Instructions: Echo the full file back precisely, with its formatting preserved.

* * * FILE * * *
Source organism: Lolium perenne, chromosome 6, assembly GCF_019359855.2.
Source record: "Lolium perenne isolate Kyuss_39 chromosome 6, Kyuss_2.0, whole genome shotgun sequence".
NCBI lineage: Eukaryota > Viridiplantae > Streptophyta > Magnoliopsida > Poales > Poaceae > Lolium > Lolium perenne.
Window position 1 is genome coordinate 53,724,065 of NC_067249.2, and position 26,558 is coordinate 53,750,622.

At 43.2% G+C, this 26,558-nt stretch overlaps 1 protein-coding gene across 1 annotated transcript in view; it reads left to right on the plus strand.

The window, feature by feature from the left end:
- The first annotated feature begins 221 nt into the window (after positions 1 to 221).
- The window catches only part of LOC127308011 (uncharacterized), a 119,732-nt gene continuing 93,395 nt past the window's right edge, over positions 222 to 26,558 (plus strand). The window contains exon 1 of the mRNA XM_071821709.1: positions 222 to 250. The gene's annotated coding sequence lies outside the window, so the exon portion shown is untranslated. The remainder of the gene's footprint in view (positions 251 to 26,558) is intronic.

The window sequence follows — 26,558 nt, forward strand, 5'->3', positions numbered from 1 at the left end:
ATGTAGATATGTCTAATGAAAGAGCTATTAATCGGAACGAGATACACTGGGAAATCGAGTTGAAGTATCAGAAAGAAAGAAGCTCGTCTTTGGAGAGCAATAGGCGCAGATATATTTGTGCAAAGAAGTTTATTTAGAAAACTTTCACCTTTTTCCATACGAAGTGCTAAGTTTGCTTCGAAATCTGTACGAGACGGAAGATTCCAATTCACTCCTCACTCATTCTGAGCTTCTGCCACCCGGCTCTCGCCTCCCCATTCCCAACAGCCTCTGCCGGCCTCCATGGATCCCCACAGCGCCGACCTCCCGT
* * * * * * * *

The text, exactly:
Source organism: Lolium perenne, chromosome 6, assembly GCF_019359855.2.
Source record: "Lolium perenne isolate Kyuss_39 chromosome 6, Kyuss_2.0, whole genome shotgun sequence".
NCBI lineage: Eukaryota > Viridiplantae > Streptophyta > Magnoliopsida > Poales > Poaceae > Lolium > Lolium perenne.
Window position 1 is genome coordinate 53,724,065 of NC_067249.2, and position 26,558 is coordinate 53,750,622.

At 43.2% G+C, this 26,558-nt stretch overlaps 1 protein-coding gene across 1 annotated transcript in view; it reads left to right on the plus strand.

The window, feature by feature from the left end:
- The first annotated feature begins 221 nt into the window (after positions 1 to 221).
- The window catches only part of LOC127308011 (uncharacterized), a 119,732-nt gene continuing 93,395 nt past the window's right edge, over positions 222 to 26,558 (plus strand). The window contains exon 1 of the mRNA XM_071821709.1: positions 222 to 250. The gene's annotated coding sequence lies outside the window, so the exon portion shown is untranslated. The remainder of the gene's footprint in view (positions 251 to 26,558) is intronic.

The window sequence follows — 26,558 nt, forward strand, 5'->3', positions numbered from 1 at the left end:
ATGTAGATATGTCTAATGAAAGAGCTATTAATCGGAACGAGATACACTGGGAAATCGAGTTGAAGTATCAGAAAGAAAGAAGCTCGTCTTTGGAGAGCAATAGGCGCAGATATATTTGTGCAAAGAAGTTTATTTAGAAAACTTTCACCTTTTTCCATACGAAGTGCTAAGTTTGCTTCGAAATCTGTACGAGACGGAAGATTCCAATTCACTCCTCACTCATTCTGAGCTTCTGCCACCCGGCTCTCGCCTCCCCATTCCCAACAGCCTCTGCCGGCCTCCATGGATCCCCACAGCGCCGACCTCCCGT